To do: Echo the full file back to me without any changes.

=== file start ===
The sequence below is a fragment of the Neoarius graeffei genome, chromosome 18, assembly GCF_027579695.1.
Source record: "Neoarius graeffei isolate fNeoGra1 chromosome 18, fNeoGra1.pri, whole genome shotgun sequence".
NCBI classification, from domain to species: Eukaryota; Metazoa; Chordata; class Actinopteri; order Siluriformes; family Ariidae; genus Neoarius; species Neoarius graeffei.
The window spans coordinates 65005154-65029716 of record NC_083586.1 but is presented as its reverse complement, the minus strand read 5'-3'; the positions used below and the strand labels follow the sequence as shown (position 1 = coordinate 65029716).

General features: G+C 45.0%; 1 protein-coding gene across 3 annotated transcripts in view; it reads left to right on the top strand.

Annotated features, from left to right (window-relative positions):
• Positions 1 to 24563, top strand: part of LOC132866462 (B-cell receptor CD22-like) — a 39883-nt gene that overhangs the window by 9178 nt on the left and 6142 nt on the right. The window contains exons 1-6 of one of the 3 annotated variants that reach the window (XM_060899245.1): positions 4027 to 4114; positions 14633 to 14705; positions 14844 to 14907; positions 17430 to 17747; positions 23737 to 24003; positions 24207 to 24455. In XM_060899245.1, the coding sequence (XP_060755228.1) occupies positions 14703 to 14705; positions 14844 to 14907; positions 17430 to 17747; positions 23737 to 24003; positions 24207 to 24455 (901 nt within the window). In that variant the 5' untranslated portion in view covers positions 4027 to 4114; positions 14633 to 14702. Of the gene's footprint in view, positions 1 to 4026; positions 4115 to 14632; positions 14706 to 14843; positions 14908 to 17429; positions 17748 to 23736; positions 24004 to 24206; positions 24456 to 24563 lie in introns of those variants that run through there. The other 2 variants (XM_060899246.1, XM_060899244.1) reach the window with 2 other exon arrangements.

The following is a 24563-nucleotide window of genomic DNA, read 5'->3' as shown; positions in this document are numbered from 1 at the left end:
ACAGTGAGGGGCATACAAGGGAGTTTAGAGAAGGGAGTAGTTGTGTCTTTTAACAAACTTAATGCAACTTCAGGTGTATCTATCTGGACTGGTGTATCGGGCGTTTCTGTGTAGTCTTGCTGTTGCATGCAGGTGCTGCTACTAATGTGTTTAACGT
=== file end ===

The sequence below is a fragment of the Neoarius graeffei genome, chromosome 18, assembly GCF_027579695.1.
Source record: "Neoarius graeffei isolate fNeoGra1 chromosome 18, fNeoGra1.pri, whole genome shotgun sequence".
NCBI classification, from domain to species: Eukaryota; Metazoa; Chordata; class Actinopteri; order Siluriformes; family Ariidae; genus Neoarius; species Neoarius graeffei.
The window spans coordinates 65005154-65029716 of record NC_083586.1 but is presented as its reverse complement, the minus strand read 5'-3'; the positions used below and the strand labels follow the sequence as shown (position 1 = coordinate 65029716).

General features: G+C 45.0%; 1 protein-coding gene across 3 annotated transcripts in view; it reads left to right on the top strand.

Annotated features, from left to right (window-relative positions):
• Positions 1 to 24563, top strand: part of LOC132866462 (B-cell receptor CD22-like) — a 39883-nt gene that overhangs the window by 9178 nt on the left and 6142 nt on the right. The window contains exons 1-6 of one of the 3 annotated variants that reach the window (XM_060899245.1): positions 4027 to 4114; positions 14633 to 14705; positions 14844 to 14907; positions 17430 to 17747; positions 23737 to 24003; positions 24207 to 24455. In XM_060899245.1, the coding sequence (XP_060755228.1) occupies positions 14703 to 14705; positions 14844 to 14907; positions 17430 to 17747; positions 23737 to 24003; positions 24207 to 24455 (901 nt within the window). In that variant the 5' untranslated portion in view covers positions 4027 to 4114; positions 14633 to 14702. Of the gene's footprint in view, positions 1 to 4026; positions 4115 to 14632; positions 14706 to 14843; positions 14908 to 17429; positions 17748 to 23736; positions 24004 to 24206; positions 24456 to 24563 lie in introns of those variants that run through there. The other 2 variants (XM_060899246.1, XM_060899244.1) reach the window with 2 other exon arrangements.

The following is a 24563-nucleotide window of genomic DNA, read 5'->3' as shown; positions in this document are numbered from 1 at the left end:
ACAGTGAGGGGCATACAAGGGAGTTTAGAGAAGGGAGTAGTTGTGTCTTTTAACAAACTTAATGCAACTTCAGGTGTATCTATCTGGACTGGTGTATCGGGCGTTTCTGTGTAGTCTTGCTGTTGCATGCAGGTGCTGCTACTAATGTGTTTAACGT